Question: Sometimes it feels like there are just too many choices to make? Every step leads to a million more possibilities? How can you make decisions?
It’s often easy to frame a decision when there are only two options: quit or stay, left or right, more or less.
However, life choices rarely present themselves as a single option. Instead there are countless permutations and combinations of every decision you might encounter. You could go to college or go straight to work, but you then have to decide where to go, what to major in, which classes to pick, and so on. The possibilities quickly become almost endless and it can seem paralyzing to make a decision.
When faced with these kinds of choices, exploring the possibilities can be almost as challenging as making the decision.
Here’s some strategies for handling these kinds of issues:
1. See and experience more.
In face of the near-infinite complexity, our brains simplify. Instead we opt to consider only paths that we see others have taken before us. I’m not sure whether this is because of an evolutionary logic (e.g. the road less traveled is more likely to have tigers on it.) or whether it’s because we can more easily recognize options than invent them (P != NP)
Therefore, if you see more options, you’ll be better able to consider all the implicit options in your life. Travel is a good way to do this, but so is meeting people, saying yes to opportunities that feel outside your comfort zone, reading unusual books and adding more randomness to your life. There more options you see, the more you’ll be able to consider intelligently.
2. Break big decisions into smaller ones.
If you have a lot of options, it often makes sense to try to break them into groups and then make decisions one at a time.
In computer science, there is an algorithm for doing this known as binary search. Essentially you divide the options into two groups, pick one, and then divide those again, continuing until you have the decision you want to make. You may have even played something like this with the number game (where one person picks a number between 1-100 and you try to guess it with them saying “higher or lower” after each guess).
Imagine you’re trying to pick a place to live, you might want to start with asking whether you want to have a big place or a more central place. Then you might consider whether it’s more important to be close to parks or shops, and keep going until you’ve gotten something you’re happy with.
3. Define your must-haves and nice-to-haves.
When considering a set of choices, it often makes sense to decide in advance what your deal breakers are. What are the things that must be there for you to go forward? Which things can you live without?
This is often incredibly valuable for things like relationships, where emotions can temporarily override your needs and you end up picking someone who has completely different life goals or values than you. Similarly, if you are going into a new job, major, city or making another big life decision, you might try to decide what things are must-haves first. Next, you could add a list of nice-to-haves, which would help you rank different options but wouldn’t be a deal breaker.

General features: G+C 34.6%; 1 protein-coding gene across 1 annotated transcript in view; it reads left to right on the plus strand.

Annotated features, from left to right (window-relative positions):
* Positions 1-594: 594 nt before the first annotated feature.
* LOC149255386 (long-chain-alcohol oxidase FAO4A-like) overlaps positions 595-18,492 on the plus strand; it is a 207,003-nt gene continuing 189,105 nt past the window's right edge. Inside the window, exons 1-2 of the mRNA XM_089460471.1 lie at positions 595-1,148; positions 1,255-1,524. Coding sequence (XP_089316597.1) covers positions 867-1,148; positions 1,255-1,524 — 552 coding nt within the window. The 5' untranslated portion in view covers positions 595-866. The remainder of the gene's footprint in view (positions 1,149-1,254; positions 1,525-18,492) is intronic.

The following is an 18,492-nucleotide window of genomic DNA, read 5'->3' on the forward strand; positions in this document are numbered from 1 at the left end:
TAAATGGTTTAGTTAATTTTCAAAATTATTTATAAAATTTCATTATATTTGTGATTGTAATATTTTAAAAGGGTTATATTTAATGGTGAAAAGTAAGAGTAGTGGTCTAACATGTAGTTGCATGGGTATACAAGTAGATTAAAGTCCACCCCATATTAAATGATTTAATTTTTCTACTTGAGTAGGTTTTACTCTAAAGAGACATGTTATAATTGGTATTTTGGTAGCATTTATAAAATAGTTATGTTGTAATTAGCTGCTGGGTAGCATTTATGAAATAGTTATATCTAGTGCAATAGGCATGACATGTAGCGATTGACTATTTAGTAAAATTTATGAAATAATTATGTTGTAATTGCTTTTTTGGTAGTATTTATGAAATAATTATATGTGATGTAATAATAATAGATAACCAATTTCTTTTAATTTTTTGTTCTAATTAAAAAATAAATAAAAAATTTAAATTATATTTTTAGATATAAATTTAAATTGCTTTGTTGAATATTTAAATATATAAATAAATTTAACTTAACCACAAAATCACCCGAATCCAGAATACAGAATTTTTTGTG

4. For serial decisions, apply the secretary algorithm.
Some decisions have a lot of possible options, but they present themselves one after another, and you have to say either yes or no to each one, with no going back. Dating can often be considered a version of this problem, where you typically have to consider each person, one at a time, and it’s hard to go back if you change your mind later. Hiring can also be seen this way, where you interview people, but if you wait too long to hire them, somebody else will. Buying a house, living in a city or other life choices can be seen as a line of opportunities one at a time.
For these choices, there’s actually an algorithm you can apply which will give you the best option the highest percentage of the time. I wrote a whole article about it here, but the gist of it is that you wait a certain amount of time rejecting all options, and then after that waiting period you say “yes” to the first option that’s better than all the ones that came before it. In a mathematical sense the optimal point for switching from rejecting to choosing is after you’ve seen a proportion equal to 1/e of all the candidates. In real life, however, the ideal ratio won’t be that precise.
This may sound abstract, but my wife and I used this process when apartment hunting for our new place. We went to see a few places just to get a feel for the overall quality, after seeing 5-6, we picked the first one that was clearly better than all the other ones we had seen before, and we were very happy with our choice.
Not all choices will be clear cut, but if you apply these approaches, you can simplify the possibilities.